Sarah*, an undergraduate student at McGill, was walking down Guy last year with two of her friends when, out of nowhere, a middle-aged man came up to her and struck her hard on the head. “I lost my balance and fell onto my friend. Then he turned and mockingly asked, ‘You okay?’ And it was so unexpected, I barely had time to process anything, so I was like, ‘I would be if you hadn’t hit me so hard.’ Then he shouted, ‘I hope you get hit by a truck.’”
Neither of Sarah’s friends had visible Muslim identifiers, but Sarah wears a headscarf. This was her first encounter with a reality many Muslims face: Islamophobia. Islamophobia is defined by the Runnymede Trust report, which was produced by the independent race equality think tank, as “unfounded hostility toward Muslims, and therefore fear or dislike of all or most Muslims.” According to University of California at Berkeley’s Center for Race and Gender website, Islamophobia is directed at a perceived threat of Muslims that incorporates beliefs of Islam as a monolithic, inferior, barbaric, archaic, violent, terrorist, or oppressive religion.
A national survey conducted by Leger Marketing recently released by the Canadian Race Relations Foundation and the Canadian Institute for Identities and Migration asked 1,500 Canadians about their attitudes toward various religious, Indigenous, and racial groups. The findings are grim: a majority of respondents hold a negative opinion of Muslims and only 48 per cent reported “approval” of Muslims. A 2013 report from Statistics Canada found that hate crimes against Muslims had increased by 44 per cent since 2012 (an increase of roughly 20 incidents) and were more likely to be violent than hate crimes directed at other religious groups.
Though distressing, these statistics are not surprising for anyone who has been paying attention to the rhetoric about Islam and Muslims in the media. As a form of xenophobia, Islamophobia intersects with other factors, such as race, gender, ethnicity, and socioeconomic status. Non-Muslim people of colour and certain non-Muslim religious symbols are also seen being “Muslim” due to Islamophia’s intersection with racism, for example. Consequently, Islamophobia has also been directed at non-Muslim people of colour and other religious minorities, such as Sikhs or non-Muslim Haitians.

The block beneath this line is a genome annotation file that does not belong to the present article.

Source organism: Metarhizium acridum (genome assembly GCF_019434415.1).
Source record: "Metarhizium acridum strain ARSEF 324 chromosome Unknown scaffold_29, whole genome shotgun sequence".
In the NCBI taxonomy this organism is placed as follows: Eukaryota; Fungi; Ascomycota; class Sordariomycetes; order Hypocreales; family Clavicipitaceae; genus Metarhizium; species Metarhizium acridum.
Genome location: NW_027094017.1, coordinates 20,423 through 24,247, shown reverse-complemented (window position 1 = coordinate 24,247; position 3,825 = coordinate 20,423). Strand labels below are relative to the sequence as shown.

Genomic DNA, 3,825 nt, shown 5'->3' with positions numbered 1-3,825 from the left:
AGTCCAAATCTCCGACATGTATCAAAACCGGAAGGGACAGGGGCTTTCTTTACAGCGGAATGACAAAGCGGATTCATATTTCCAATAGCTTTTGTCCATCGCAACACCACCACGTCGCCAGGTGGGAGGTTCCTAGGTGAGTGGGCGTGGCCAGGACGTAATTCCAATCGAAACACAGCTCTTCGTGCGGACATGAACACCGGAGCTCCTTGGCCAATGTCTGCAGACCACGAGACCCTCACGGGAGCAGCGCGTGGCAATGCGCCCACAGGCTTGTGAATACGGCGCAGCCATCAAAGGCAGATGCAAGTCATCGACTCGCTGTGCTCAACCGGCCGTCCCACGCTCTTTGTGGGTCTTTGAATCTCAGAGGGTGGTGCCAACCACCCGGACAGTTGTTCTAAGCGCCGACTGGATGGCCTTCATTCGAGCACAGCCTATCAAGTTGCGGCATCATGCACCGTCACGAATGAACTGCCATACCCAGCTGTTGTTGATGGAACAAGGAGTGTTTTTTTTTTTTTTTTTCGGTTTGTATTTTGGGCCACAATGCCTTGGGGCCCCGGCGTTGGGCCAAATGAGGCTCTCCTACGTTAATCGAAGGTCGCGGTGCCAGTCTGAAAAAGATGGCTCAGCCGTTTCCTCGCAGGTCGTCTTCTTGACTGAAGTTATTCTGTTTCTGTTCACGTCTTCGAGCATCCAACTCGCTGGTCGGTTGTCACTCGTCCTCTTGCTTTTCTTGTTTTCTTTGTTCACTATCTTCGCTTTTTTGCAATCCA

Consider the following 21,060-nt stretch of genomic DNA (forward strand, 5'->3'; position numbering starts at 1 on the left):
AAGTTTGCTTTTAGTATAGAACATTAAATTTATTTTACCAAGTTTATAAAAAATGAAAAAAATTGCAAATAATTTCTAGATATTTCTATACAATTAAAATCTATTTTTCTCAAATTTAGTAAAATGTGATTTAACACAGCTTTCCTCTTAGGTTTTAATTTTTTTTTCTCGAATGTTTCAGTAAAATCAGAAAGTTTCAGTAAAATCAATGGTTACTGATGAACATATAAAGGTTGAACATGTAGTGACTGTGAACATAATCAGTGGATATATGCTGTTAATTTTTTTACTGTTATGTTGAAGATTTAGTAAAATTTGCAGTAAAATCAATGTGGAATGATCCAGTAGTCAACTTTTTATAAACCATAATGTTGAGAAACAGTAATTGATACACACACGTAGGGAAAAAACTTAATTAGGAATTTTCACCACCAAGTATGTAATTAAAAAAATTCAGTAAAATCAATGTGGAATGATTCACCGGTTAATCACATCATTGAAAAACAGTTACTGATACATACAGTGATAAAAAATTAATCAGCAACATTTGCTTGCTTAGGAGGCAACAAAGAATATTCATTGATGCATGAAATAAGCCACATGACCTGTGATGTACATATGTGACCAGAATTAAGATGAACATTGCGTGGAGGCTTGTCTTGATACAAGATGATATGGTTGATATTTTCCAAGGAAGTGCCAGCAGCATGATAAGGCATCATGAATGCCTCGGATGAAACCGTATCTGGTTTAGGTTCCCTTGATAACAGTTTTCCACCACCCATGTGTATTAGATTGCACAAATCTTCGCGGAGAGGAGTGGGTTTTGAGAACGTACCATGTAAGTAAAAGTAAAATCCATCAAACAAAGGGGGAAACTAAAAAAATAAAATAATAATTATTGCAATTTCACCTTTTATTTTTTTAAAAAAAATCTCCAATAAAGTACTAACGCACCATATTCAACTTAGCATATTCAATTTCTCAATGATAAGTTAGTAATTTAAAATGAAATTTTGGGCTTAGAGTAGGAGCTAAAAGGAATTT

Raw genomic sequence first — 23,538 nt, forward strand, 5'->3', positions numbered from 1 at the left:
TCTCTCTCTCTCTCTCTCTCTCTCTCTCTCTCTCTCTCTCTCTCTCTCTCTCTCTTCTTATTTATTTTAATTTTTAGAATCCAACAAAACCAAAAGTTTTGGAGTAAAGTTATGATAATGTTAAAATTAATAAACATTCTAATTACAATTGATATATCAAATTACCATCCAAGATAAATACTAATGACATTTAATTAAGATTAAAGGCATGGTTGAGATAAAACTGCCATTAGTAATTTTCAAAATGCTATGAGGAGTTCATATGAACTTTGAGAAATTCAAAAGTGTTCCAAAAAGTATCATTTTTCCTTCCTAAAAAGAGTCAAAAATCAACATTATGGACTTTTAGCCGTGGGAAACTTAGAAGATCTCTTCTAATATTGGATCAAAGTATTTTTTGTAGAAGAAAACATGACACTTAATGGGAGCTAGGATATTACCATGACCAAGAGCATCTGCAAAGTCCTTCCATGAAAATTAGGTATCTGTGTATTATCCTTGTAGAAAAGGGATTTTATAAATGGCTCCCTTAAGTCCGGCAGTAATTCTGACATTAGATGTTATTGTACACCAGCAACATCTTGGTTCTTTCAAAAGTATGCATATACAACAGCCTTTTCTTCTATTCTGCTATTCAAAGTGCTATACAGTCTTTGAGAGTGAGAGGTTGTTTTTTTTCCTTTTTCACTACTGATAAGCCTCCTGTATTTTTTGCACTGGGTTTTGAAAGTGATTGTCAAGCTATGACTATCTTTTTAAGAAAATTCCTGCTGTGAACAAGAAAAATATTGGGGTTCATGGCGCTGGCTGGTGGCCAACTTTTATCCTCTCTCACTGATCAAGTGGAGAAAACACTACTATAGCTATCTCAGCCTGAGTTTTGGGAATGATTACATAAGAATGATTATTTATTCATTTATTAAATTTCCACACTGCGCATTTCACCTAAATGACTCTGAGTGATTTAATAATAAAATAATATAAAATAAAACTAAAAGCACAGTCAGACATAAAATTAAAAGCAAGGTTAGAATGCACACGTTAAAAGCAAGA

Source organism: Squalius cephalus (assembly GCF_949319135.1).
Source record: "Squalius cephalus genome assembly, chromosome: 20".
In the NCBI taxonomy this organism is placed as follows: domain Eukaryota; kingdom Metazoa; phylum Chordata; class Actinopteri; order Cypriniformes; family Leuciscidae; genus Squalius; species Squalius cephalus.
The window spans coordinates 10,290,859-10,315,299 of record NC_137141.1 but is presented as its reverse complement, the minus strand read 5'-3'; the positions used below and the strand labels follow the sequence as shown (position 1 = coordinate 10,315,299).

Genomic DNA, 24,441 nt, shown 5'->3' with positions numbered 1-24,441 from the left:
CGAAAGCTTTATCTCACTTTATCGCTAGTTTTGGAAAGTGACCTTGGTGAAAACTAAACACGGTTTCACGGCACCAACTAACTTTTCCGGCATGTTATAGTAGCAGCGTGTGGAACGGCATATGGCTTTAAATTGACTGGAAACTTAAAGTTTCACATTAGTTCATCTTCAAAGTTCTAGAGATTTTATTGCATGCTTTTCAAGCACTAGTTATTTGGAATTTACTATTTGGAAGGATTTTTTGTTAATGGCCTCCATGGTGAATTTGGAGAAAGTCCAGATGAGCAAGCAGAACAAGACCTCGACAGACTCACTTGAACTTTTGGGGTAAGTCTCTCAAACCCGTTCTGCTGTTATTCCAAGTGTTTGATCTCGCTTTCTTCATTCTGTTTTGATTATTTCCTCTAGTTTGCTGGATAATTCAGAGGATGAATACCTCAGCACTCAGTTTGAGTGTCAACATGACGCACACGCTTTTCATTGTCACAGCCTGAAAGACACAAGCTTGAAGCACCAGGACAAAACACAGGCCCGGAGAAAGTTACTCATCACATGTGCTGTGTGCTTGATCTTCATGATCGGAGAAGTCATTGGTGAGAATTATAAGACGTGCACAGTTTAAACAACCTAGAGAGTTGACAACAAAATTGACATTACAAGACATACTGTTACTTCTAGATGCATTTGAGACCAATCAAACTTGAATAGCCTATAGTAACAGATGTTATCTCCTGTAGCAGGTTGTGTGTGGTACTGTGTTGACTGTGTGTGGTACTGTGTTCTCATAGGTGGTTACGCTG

In practice, Islamophobia manifests itself in a myriad of ways: physical violence, harassment, social exclusion, vandalism, discrimination, profiling, surveillance, and discriminatory laws are some of its most common manifestations. Constant and consistent negative media portrayals and conflations of Muslims and terrorists engender Islamophobic attitudes.
“Some people are in denial. They are [so] convinced about the way they think the veil is oppressive of women that they don’t see that [Islamophobia] is racism.”
Islamophobia has been found to be more prevalent in Quebec than in other Canadian provinces. A 2013 Angus Reid Global poll found that 69 per cent of Quebecers hold an unfavourable opinion of Islam, compared to 54 per cent of Canadians outside of Quebec. A 2015 survey by the Quebec Human Rights Commission (HRC) found that while only 5 per cent of Quebecers said they were bothered by a person wearing a cross around their neck, 48.9 per cent of them were bothered by a woman wearing a veil in comparison. The introduction of the Charter of Values by the Parti Québécois in 2014 – which included a provision against wearing “ostentatious” Muslim signifiers in public domains – resulted in a spike in Islamophobic attacks, particularly against veiled women. There were instances of victims being spat on, their veils being pulled off, or being verbally attacked.